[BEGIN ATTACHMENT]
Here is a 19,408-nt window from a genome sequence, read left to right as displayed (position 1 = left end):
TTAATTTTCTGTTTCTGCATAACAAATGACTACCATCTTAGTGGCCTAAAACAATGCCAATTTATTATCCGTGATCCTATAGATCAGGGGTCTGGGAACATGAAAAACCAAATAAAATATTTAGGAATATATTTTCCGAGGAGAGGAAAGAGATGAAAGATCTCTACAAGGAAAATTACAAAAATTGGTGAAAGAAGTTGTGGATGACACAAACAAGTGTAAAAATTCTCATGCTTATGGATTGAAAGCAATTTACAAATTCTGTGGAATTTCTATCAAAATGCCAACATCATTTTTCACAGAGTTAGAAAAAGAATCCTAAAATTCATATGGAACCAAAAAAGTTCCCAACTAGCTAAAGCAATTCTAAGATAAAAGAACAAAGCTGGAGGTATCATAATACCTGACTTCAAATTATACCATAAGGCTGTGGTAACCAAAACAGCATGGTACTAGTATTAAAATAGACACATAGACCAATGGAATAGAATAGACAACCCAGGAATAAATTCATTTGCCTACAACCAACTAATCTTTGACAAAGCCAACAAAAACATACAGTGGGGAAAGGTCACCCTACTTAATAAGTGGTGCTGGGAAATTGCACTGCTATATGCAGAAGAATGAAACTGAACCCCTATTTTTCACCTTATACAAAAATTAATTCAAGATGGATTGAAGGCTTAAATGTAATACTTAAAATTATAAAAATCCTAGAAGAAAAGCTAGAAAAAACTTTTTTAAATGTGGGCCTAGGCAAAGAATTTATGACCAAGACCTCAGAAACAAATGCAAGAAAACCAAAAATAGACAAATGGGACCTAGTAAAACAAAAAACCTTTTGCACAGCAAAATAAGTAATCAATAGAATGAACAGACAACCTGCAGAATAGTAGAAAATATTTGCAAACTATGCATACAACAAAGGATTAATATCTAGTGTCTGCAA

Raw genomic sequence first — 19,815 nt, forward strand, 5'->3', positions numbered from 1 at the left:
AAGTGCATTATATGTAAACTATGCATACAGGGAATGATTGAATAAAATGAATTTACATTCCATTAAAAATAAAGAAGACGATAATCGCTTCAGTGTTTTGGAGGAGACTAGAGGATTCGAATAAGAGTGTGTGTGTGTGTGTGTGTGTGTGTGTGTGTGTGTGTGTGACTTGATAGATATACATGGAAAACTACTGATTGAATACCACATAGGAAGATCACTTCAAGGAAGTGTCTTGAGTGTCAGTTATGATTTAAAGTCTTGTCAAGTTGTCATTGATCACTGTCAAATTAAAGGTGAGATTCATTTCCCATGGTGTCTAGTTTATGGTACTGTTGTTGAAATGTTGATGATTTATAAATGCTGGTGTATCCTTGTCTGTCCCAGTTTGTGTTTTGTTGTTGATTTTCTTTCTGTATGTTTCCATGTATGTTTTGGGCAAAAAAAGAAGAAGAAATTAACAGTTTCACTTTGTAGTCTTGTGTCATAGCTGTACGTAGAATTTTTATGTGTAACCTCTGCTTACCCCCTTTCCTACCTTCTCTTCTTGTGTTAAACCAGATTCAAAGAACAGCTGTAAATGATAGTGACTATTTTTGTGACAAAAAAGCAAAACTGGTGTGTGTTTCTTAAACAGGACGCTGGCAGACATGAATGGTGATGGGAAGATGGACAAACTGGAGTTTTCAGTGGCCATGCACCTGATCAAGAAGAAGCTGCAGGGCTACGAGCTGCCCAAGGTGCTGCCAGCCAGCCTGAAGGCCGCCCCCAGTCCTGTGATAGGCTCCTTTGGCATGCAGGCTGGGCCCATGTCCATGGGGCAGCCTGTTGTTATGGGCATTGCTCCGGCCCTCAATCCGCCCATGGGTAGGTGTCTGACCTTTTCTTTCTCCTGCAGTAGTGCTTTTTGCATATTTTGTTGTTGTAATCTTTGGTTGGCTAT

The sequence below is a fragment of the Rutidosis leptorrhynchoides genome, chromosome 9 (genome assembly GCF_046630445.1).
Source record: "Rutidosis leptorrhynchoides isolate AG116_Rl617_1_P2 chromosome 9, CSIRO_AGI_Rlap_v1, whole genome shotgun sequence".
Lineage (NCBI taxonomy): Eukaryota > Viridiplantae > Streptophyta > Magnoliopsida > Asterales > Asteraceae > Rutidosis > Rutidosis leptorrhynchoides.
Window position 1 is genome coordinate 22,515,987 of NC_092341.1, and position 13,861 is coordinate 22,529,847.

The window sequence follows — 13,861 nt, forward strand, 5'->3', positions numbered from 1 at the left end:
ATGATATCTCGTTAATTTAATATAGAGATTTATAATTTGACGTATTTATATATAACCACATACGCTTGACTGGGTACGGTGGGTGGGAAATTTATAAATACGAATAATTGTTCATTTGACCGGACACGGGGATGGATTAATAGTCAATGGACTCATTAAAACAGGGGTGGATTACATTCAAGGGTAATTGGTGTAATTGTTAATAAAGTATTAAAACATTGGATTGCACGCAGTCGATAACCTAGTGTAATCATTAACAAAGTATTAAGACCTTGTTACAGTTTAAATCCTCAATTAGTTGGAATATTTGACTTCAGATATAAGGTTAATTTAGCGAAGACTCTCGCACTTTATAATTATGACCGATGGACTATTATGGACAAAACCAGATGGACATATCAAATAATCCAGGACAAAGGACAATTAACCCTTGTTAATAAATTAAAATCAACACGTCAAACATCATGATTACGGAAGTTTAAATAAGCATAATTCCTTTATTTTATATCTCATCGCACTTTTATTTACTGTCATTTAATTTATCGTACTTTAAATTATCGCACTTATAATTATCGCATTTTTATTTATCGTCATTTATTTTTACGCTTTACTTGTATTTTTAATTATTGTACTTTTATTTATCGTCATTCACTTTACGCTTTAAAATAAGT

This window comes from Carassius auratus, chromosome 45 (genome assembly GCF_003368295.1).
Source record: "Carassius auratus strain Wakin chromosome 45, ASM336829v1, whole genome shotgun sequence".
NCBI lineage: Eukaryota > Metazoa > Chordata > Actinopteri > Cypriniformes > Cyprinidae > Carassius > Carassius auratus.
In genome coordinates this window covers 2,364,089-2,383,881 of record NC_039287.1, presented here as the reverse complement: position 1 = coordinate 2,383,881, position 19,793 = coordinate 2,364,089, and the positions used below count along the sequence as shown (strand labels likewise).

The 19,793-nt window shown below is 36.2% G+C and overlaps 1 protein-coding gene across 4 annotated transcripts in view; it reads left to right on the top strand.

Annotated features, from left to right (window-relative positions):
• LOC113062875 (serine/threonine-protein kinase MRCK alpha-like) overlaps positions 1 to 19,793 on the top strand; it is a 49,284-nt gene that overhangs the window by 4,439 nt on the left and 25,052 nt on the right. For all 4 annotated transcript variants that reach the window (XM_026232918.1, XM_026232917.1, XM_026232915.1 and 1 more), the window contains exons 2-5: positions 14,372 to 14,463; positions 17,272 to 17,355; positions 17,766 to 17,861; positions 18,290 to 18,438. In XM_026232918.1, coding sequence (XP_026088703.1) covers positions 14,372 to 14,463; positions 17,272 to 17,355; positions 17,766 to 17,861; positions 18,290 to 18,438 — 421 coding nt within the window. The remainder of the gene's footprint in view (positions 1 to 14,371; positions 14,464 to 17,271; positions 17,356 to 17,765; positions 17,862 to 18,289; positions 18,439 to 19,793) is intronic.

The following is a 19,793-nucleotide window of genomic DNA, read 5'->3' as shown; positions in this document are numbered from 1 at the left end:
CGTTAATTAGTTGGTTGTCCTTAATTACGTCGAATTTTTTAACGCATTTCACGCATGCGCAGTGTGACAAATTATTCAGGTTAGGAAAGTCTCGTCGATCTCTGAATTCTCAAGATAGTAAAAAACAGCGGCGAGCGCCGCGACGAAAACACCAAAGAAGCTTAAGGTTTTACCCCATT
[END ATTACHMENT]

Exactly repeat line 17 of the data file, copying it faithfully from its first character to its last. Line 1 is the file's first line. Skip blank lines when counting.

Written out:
• LOC113062875 (serine/threonine-protein kinase MRCK alpha-like) overlaps positions 1 to 19,793 on the top strand; it is a 49,284-nt gene that overhangs the window by 4,439 nt on the left and 25,052 nt on the right. For all 4 annotated transcript variants that reach the window (XM_026232918.1, XM_026232917.1, XM_026232915.1 and 1 more), the window contains exons 2-5: positions 14,372 to 14,463; positions 17,272 to 17,355; positions 17,766 to 17,861; positions 18,290 to 18,438. In XM_026232918.1, coding sequence (XP_026088703.1) covers positions 14,372 to 14,463; positions 17,272 to 17,355; positions 17,766 to 17,861; positions 18,290 to 18,438 — 421 coding nt within the window. The remainder of the gene's footprint in view (positions 1 to 14,371; positions 14,464 to 17,271; positions 17,356 to 17,765; positions 17,862 to 18,289; positions 18,439 to 19,793) is intronic.